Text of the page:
HomeIndustry SectorsEnergy EfficiencyMaintenance & repairs boost Kelvin’s coal fired capacity

Maintenance & repairs boost Kelvin’s coal fired capacity

Marthinusen & Coutts divisional CEO Richard Botton and senior artisan Shepherd Chigwa inspecting the 60MW generator stator at Kelvin Power Station prior to repair.

In South Africa, over the past 18 months, Marthinusen & Coutts and ACTOM Turbo Machines have performed a comprehensive range of repairs and refurbishments to boost the generation capacity of privately owned coal fired plant Kelvin Power Station.

According to a company statement, the repair work to the aging station, which uses old technology – making sourcing replacement parts difficult – has now contributed towards boosting the station’s generating capacity from 120MW to 300MW.

The repair work carried out consisted of Marthinusen & Coutts covering the repair of one of the station’s 60MW synchronous alternators, while ACTOM Turbo Machines performed general overhauls on five 60MW turbine generator sets.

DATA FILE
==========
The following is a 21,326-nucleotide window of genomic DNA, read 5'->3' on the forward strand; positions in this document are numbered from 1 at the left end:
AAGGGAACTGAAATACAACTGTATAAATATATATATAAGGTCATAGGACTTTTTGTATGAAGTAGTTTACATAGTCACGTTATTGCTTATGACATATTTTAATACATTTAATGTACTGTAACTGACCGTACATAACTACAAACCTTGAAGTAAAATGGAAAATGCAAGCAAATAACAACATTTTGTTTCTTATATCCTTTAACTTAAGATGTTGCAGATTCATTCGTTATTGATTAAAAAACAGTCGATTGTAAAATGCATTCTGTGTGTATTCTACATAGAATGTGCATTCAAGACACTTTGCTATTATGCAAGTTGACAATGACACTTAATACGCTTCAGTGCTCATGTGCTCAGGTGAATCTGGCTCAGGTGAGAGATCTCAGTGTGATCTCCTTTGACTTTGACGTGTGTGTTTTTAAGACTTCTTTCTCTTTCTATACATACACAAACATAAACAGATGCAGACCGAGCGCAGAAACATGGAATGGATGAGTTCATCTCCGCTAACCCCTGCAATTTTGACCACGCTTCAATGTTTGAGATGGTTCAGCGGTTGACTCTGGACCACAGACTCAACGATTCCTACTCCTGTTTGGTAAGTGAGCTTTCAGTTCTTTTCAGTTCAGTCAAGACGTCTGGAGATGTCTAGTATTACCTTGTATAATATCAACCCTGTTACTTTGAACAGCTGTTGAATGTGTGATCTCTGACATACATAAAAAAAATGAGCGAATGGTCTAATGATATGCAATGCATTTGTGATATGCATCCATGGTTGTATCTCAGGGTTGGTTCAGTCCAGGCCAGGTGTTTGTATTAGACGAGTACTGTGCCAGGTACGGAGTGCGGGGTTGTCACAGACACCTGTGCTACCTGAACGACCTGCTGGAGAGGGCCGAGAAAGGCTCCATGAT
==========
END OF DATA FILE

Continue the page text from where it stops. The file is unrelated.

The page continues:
Extent of the damage

In December last year, Kelvin Power awarded a 30-month contract to ACTOM Turbo Machines to provide ongoing maintenance service for the station’s turbine generator sets.

The stator of the 60MW synchronous alternator was damaged when the unit suffered a breakdown in March last year. Tests conducted on site established that three stator bars had been damaged, whereupon it was decided to replace a total of six stator bars.

Rob Melaia, engineering and technical executive at Marthinusen & Coutts explained: “Due to the fact that the winding is of a special single-layer type in which the strands in each stator bar are individually brazed onto the associated strands of the bar next to it, the replacement of the stator bars was a prolonged process lasting several months.”

Ownership of Kelvin

The coal-fired Kelvin Power Station, currently owned by Nedbank Group Ltd and Investec Ltd, is supplying Johannesburg’s City Power, through a 20-year power purchase agreement signed in 2001, with approximately 7% of the city’s energy needs.

However, in 2013 the co-owners made an undertaking to the Competition Commission that the power station would be owned and operated by an entity with the necessary expertise.

Nicolette Pombo-van Zyl
As the Editor of ESI Africa, my passion is on sustainability and placing African countries on the international stage. I take a keen interest in the trends shaping the power & water utility market along with the projects and local innovations making headline news. Watch my short weekly video on our YouTube channel ESIAfricaTV and speak with me on what has your attention.